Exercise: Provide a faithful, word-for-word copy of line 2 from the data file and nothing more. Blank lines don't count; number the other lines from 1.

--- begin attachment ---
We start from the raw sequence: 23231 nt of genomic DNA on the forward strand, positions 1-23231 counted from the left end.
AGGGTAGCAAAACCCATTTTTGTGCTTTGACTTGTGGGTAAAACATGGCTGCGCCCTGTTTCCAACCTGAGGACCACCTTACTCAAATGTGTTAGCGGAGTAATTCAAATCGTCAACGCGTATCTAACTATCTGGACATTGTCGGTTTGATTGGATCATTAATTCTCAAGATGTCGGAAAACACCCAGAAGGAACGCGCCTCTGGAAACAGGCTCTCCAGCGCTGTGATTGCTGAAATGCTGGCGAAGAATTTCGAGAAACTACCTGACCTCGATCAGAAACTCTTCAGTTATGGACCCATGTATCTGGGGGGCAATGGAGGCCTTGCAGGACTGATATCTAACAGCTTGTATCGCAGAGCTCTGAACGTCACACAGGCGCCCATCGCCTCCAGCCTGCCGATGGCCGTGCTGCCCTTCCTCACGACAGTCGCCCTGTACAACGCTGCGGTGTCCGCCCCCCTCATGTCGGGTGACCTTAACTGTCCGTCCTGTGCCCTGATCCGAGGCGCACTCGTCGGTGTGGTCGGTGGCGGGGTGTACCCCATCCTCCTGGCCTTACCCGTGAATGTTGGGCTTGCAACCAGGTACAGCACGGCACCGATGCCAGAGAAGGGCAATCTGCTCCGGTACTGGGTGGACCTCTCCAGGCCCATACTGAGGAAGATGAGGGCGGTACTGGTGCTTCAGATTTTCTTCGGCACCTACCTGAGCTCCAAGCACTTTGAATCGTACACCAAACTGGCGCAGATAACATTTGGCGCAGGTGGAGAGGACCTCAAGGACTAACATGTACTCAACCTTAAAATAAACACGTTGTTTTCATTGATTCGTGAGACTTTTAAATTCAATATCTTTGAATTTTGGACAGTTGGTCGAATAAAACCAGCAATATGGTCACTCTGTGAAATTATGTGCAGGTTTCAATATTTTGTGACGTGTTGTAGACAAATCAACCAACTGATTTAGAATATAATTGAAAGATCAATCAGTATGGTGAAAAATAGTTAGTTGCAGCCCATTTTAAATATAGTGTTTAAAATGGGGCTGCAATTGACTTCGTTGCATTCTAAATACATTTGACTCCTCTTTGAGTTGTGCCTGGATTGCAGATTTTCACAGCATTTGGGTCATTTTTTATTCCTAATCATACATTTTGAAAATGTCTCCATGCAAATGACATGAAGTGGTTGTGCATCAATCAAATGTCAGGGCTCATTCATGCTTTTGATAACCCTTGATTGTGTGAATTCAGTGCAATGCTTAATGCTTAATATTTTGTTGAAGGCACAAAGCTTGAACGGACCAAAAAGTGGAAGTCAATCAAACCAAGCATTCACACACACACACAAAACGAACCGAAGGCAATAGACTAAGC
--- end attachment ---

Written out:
AGGGTAGCAAAACCCATTTTTGTGCTTTGACTTGTGGGTAAAACATGGCTGCGCCCTGTTTCCAACCTGAGGACCACCTTACTCAAATGTGTTAGCGGAGTAATTCAAATCGTCAACGCGTATCTAACTATCTGGACATTGTCGGTTTGATTGGATCATTAATTCTCAAGATGTCGGAAAACACCCAGAAGGAACGCGCCTCTGGAAACAGGCTCTCCAGCGCTGTGATTGCTGAAATGCTGGCGAAGAATTTCGAGAAACTACCTGACCTCGATCAGAAACTCTTCAGTTATGGACCCATGTATCTGGGGGGCAATGGAGGCCTTGCAGGACTGATATCTAACAGCTTGTATCGCAGAGCTCTGAACGTCACACAGGCGCCCATCGCCTCCAGCCTGCCGATGGCCGTGCTGCCCTTCCTCACGACAGTCGCCCTGTACAACGCTGCGGTGTCCGCCCCCCTCATGTCGGGTGACCTTAACTGTCCGTCCTGTGCCCTGATCCGAGGCGCACTCGTCGGTGTGGTCGGTGGCGGGGTGTACCCCATCCTCCTGGCCTTACCCGTGAATGTTGGGCTTGCAACCAGGTACAGCACGGCACCGATGCCAGAGAAGGGCAATCTGCTCCGGTACTGGGTGGACCTCTCCAGGCCCATACTGAGGAAGATGAGGGCGGTACTGGTGCTTCAGATTTTCTTCGGCACCTACCTGAGCTCCAAGCACTTTGAATCGTACACCAAACTGGCGCAGATAACATTTGGCGCAGGTGGAGAGGACCTCAAGGACTAACATGTACTCAACCTTAAAATAAACACGTTGTTTTCATTGATTCGTGAGACTTTTAAATTCAATATCTTTGAATTTTGGACAGTTGGTCGAATAAAACCAGCAATATGGTCACTCTGTGAAATTATGTGCAGGTTTCAATATTTTGTGACGTGTTGTAGACAAATCAACCAACTGATTTAGAATATAATTGAAAGATCAATCAGTATGGTGAAAAATAGTTAGTTGCAGCCCATTTTAAATATAGTGTTTAAAATGGGGCTGCAATTGACTTCGTTGCATTCTAAATACATTTGACTCCTCTTTGAGTTGTGCCTGGATTGCAGATTTTCACAGCATTTGGGTCATTTTTTATTCCTAATCATACATTTTGAAAATGTCTCCATGCAAATGACATGAAGTGGTTGTGCATCAATCAAATGTCAGGGCTCATTCATGCTTTTGATAACCCTTGATTGTGTGAATTCAGTGCAATGCTTAATGCTTAATATTTTGTTGAAGGCACAAAGCTTGAACGGACCAAAAAGTGGAAGTCAATCAAACCAAGCATTCACACACACACACAAAACGAACCGAAGGCAATAGACTAAGC